Johnson & Johnson has been a pioneer in investing in partners and programs that reduce the suffering and stigma of obstetric fistula.
Fistula is a debilitating injury of childbirth that results from long, obstructed labor. Without access to emergency intervention, the physical trauma of laboring for days leaves women with a hole in the birth canal, causing them to leak urine or feces uncontrollably. Untreated, the fistula leaves women permanently disabled and often socially isolated.
It is estimated that at least 2 million women worldwide live with fistula, and about 50,000 to 100,000 new cases are added annually, mostly in rural and resource-poor countries. This tragedy is both preventable and treatable. With widespread access to health care and emergency Caesarean section surgery, fistula has virtually been eliminated in industrialized countries like the United States.
The best way to prevent fistula is to ensure that expectant mothers have access to quality health care services before and during childbirth. In remote or low resource areas, skilled health care workers can identify the signs of complicated delivery, intervene to prevent fistula before and during labor, and perform surgery to repair cases of fistula that do occur.
In collaboration with partners, Johnson & Johnson is investing in proven programs and pioneering groundbreaking models to reduce the impact of fistula. Our partners, including community-based organizations, non-government organizations and UN agencies, are working in unique and innovative ways to prevent fistula through quality obstetric care, increased access to fistula repair surgery, and help to women with fistula reintegrate into their communities and regain control of their lives.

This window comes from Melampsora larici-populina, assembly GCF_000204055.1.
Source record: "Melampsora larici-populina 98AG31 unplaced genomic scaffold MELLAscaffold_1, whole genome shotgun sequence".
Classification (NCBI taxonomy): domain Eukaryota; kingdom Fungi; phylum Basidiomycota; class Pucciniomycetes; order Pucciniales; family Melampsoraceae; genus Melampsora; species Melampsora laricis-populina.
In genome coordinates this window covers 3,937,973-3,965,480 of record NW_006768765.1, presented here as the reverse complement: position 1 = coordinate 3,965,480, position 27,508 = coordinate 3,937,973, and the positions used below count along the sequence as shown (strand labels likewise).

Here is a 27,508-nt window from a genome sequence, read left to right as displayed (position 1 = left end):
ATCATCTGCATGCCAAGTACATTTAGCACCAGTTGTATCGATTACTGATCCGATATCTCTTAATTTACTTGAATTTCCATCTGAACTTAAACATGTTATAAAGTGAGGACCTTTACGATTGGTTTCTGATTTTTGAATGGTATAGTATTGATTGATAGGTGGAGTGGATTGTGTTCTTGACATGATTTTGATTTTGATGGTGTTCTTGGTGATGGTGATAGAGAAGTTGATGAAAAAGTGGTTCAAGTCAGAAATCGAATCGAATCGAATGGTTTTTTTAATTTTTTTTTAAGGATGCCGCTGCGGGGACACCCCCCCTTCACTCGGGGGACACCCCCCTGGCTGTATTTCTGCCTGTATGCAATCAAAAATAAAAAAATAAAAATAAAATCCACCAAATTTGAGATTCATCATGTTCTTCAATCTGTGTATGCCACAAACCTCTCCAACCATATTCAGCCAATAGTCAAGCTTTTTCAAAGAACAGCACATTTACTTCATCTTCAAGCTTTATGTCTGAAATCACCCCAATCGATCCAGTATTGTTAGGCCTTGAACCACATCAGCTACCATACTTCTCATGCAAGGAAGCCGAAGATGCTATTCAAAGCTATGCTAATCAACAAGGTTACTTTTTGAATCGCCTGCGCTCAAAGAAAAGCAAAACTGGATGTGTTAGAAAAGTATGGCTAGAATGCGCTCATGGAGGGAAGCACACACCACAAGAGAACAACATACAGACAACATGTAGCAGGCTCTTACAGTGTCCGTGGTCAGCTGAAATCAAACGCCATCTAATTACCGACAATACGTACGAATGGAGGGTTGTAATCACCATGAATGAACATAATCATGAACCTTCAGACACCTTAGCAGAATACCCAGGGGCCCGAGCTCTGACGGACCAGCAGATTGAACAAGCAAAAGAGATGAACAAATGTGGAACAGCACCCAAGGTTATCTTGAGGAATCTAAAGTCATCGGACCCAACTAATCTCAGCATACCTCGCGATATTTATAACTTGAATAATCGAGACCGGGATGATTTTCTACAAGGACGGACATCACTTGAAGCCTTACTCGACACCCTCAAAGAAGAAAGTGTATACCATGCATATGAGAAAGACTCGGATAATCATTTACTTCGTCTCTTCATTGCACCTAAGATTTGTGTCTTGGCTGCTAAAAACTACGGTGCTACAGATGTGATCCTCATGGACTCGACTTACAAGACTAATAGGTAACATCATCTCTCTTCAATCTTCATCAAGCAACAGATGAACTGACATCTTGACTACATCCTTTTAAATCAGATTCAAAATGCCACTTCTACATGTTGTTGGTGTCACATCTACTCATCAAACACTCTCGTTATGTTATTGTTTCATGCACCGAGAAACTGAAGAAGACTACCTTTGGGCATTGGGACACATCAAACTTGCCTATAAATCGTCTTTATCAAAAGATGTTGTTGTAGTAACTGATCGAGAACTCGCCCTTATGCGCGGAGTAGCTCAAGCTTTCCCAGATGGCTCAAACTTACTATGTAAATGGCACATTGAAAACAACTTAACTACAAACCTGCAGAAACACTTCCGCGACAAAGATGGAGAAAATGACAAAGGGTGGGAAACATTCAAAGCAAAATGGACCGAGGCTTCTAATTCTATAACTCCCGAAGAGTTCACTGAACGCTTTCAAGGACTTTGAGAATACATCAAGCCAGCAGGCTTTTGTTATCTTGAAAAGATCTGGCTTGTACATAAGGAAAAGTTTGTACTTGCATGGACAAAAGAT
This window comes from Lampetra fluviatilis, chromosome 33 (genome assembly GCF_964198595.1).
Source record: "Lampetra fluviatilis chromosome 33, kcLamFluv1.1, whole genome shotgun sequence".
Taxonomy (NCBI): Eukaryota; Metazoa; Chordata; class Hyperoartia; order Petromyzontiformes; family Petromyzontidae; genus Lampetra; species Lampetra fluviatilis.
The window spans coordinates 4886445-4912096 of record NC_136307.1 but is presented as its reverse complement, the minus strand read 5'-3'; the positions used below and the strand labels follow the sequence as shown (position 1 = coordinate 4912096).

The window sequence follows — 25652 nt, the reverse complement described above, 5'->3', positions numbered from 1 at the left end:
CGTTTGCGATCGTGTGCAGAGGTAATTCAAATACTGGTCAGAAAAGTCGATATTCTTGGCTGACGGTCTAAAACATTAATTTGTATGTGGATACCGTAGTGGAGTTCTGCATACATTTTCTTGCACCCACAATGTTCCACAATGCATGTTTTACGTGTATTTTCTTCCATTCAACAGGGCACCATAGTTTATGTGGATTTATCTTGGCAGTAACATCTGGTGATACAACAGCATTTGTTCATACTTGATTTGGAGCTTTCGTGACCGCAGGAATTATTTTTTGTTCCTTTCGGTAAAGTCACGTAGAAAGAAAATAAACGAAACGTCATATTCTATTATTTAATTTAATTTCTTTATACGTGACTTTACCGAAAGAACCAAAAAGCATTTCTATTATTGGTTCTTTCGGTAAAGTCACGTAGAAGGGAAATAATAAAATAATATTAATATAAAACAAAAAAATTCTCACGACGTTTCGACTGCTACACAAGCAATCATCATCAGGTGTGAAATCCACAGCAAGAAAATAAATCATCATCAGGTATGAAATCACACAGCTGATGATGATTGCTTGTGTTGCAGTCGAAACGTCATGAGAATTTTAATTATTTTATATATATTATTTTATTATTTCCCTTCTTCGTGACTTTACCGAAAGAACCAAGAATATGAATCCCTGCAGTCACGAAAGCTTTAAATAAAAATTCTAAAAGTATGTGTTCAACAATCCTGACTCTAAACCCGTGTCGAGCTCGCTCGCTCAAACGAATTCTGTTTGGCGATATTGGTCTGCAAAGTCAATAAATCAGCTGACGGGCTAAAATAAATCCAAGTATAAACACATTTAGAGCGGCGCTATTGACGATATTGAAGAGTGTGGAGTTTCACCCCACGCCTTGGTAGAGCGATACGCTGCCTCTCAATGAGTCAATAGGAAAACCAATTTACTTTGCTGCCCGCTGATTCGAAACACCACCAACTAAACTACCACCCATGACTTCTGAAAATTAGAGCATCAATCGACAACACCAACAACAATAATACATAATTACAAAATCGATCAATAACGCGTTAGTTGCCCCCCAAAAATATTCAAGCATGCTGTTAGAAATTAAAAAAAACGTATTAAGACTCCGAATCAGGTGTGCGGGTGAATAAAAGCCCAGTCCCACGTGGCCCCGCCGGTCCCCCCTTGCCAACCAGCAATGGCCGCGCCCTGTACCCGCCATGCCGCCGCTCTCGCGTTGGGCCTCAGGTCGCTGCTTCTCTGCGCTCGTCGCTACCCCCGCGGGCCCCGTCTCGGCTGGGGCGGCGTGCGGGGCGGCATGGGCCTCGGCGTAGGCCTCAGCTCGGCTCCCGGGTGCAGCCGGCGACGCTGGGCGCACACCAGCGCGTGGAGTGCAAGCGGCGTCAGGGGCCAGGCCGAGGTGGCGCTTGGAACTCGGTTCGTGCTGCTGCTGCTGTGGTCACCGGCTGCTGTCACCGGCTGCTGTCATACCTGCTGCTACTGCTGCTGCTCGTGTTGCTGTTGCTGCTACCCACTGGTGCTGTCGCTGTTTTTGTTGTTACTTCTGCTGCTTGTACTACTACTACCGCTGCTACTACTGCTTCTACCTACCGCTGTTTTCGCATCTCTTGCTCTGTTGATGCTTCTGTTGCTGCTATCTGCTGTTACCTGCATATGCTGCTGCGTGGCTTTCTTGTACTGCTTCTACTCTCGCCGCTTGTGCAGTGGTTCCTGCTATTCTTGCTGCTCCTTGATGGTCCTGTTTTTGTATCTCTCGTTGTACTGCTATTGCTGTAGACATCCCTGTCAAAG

In 2011, Johnson & Johnson joined forces with The United Nations Health Four+ (H4+) to train skilled birth attendants in emergency obstetric and newborn care and bring life-saving skills into difficult to reach communities in Ethiopia and the Republic of Tanzania.
We also partner with organizations such as UNFPA, Fistula Foundation, CCBRT, Direct Relief International, One by One in Kenya, Mercy Ships, the International Society of Fistula Surgeons, Women and Health Alliance International and Addis Ababa Fistula Hospital to help women access obstetric fistula surgery services and to train more surgeons. These partnerships help underserved women living with fistula in countries including Cote d’Ivoire, Liberia, Tanzania, Democratic Republic of Congo, Kenya, Eritrea, Nigeria, Angola and Ethiopia.